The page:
Captive breeding programs based on family groups in polyploid sturgeons.

Boscari E, Pujolar JM, Dupanloup I, Corradin R, Congiu L - PLoS ONE (2014)

Example of output of the R-script “CostsBreedingSturgeons”.The run was performed using six tanks available for the first two years of rearing and one common pond of 1200 mq for the following years. (a) Number of individuals for each cohort (columns) maintained in captivity in the different years (lines). (b) Individuals that can be released per year. (c) Annual costs.
© Copyright Policy
Related In: Results  -  Collection

License
Show All Figures
getmorefigures.php?uid=PMC4214717&req=5

pone-0110951-g003: Example of output of the R-script “CostsBreedingSturgeons”.The run was performed using six tanks available for the first two years of rearing and one common pond of 1200 mq for the following years. (a) Number of individuals for each cohort (columns) maintained in captivity in the different years (lines). (b) Individuals that can be released per year. (c) Annual costs.
Mentions: Results obtained from the simulations using the script “CostsBreedingSturgeons”, including inference of how many animals can be hosted in the facilities and released in the wild, as well as total costs of the project, are shown in Fig. 3.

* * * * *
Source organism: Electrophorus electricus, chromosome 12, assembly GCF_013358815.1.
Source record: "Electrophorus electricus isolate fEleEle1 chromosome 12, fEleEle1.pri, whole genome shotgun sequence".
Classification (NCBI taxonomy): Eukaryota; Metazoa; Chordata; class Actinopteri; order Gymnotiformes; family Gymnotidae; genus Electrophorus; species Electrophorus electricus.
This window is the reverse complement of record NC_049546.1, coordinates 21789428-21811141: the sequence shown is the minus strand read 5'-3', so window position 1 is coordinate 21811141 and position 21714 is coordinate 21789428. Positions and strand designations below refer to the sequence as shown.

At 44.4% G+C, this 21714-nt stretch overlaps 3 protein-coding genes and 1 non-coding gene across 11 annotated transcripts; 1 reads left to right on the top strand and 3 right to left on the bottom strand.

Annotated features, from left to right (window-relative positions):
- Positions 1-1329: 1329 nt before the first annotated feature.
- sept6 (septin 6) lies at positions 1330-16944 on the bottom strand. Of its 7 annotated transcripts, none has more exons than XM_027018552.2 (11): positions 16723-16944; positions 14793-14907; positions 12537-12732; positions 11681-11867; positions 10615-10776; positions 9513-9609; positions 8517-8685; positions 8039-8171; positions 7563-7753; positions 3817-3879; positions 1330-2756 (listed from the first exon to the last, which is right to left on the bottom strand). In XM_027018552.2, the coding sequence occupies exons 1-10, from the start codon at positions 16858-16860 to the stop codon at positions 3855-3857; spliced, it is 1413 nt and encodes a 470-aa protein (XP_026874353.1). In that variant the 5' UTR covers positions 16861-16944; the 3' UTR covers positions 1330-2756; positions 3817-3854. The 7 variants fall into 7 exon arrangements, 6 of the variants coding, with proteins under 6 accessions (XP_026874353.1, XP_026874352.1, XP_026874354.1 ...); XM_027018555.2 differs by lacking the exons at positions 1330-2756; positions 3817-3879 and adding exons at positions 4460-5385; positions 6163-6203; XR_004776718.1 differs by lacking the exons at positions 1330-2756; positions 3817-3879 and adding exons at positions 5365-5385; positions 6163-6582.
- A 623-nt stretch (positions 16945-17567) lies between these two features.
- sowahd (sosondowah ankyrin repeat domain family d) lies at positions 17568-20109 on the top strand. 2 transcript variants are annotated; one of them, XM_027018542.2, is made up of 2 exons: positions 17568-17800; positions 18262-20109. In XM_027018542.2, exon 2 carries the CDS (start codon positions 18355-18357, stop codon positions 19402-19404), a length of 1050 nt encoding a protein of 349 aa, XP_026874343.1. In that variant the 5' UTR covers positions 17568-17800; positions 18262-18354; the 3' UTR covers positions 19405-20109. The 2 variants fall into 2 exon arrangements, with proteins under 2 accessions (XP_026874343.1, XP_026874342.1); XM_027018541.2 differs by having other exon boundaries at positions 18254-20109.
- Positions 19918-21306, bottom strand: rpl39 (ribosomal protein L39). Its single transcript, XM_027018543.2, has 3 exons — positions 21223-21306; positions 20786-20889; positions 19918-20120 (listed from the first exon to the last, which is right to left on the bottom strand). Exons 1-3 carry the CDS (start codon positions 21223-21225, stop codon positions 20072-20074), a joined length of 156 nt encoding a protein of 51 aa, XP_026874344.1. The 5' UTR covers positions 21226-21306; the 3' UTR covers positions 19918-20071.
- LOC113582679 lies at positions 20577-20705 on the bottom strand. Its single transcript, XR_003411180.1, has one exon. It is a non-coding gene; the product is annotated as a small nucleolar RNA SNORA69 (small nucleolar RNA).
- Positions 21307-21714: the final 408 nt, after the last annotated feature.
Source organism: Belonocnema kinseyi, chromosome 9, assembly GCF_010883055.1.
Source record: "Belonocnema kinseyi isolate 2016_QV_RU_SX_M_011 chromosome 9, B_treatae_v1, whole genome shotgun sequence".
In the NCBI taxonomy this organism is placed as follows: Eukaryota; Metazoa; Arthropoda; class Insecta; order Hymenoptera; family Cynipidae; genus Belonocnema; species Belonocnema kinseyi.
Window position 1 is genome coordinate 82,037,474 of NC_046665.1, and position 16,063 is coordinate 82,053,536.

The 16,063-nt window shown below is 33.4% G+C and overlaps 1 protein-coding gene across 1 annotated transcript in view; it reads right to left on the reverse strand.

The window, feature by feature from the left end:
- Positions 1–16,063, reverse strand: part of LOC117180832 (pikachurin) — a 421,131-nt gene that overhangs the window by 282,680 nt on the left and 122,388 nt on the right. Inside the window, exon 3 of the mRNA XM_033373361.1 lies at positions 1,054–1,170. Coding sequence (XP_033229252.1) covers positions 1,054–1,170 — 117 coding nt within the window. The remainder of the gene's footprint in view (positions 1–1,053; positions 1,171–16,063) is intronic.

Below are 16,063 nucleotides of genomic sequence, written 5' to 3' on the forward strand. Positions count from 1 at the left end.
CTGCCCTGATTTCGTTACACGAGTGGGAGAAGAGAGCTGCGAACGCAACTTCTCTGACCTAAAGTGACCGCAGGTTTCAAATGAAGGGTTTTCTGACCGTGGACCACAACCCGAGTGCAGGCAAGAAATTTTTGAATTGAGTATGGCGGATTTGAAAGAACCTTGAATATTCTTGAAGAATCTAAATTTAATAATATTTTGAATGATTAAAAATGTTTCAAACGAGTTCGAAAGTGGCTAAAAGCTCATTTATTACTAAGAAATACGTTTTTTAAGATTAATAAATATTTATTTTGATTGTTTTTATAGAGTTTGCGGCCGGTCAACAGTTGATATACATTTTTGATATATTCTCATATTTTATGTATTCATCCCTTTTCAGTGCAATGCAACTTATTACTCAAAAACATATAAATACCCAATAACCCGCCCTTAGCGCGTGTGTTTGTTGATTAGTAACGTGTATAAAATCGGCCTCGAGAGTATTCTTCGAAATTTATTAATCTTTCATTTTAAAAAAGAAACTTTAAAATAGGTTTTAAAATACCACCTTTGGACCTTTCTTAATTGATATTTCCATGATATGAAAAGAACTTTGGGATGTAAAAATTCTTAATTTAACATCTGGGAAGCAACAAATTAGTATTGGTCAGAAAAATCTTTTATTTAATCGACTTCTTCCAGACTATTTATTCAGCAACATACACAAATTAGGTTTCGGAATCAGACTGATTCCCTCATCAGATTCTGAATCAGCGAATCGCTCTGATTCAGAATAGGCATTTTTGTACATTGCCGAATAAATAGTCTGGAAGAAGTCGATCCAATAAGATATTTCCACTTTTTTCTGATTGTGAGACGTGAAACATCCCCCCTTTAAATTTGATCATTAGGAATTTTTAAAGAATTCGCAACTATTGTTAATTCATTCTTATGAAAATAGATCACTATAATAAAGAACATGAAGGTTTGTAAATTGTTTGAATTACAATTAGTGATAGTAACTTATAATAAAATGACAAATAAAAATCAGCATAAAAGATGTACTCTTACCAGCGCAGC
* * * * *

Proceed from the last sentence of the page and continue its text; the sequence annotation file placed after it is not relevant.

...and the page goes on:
Bottom Line: This information was used to plan a breeding scheme considering familiar groups as breeding units and identifying mating priorities.A two-step strategy is proposed: a short-term breeding program, relying on the 13 remaining F0 individuals of certain wild origin; and a long-term plan based on F1 families.The strategy proposed is transferable to the several other tetraploid sturgeon species on the brink of extinction.

View Article: PubMed Central - PubMed

Affiliation: Department of Biology, University of Padova, Padova, Italy.

ABSTRACT
In species with long life cycles and discontinuous availability of individuals to reproduction, implementing a long-term captive breeding program can be difficult or impossible. In such cases, managing diversity among familiar groups instead of individuals could become a suitable approach to avoid inbreeding and increase the possibility to accomplish a breeding scheme. This is the case of several sturgeon species including the Adriatic sturgeon, whose recovery depends on the management of a few captive stocks directly descended from the same group of wild parents. In the present study, relatedness among 445 potential breeders was inferred with a novel software for pedigree reconstruction in tetraploids ("BreedingSturgeons"). This information was used to plan a breeding scheme considering familiar groups as breeding units and identifying mating priorities. A two-step strategy is proposed: a short-term breeding program, relying on the 13 remaining F0 individuals of certain wild origin; and a long-term plan based on F1 families. Simulations to evaluate the loss of alleles in the F2 generation under different pairing strategies and assess the number of individuals to breed, costs and logistical aquaculture constraints were performed. The strategy proposed is transferable to the several other tetraploid sturgeon species on the brink of extinction.

Show MeSH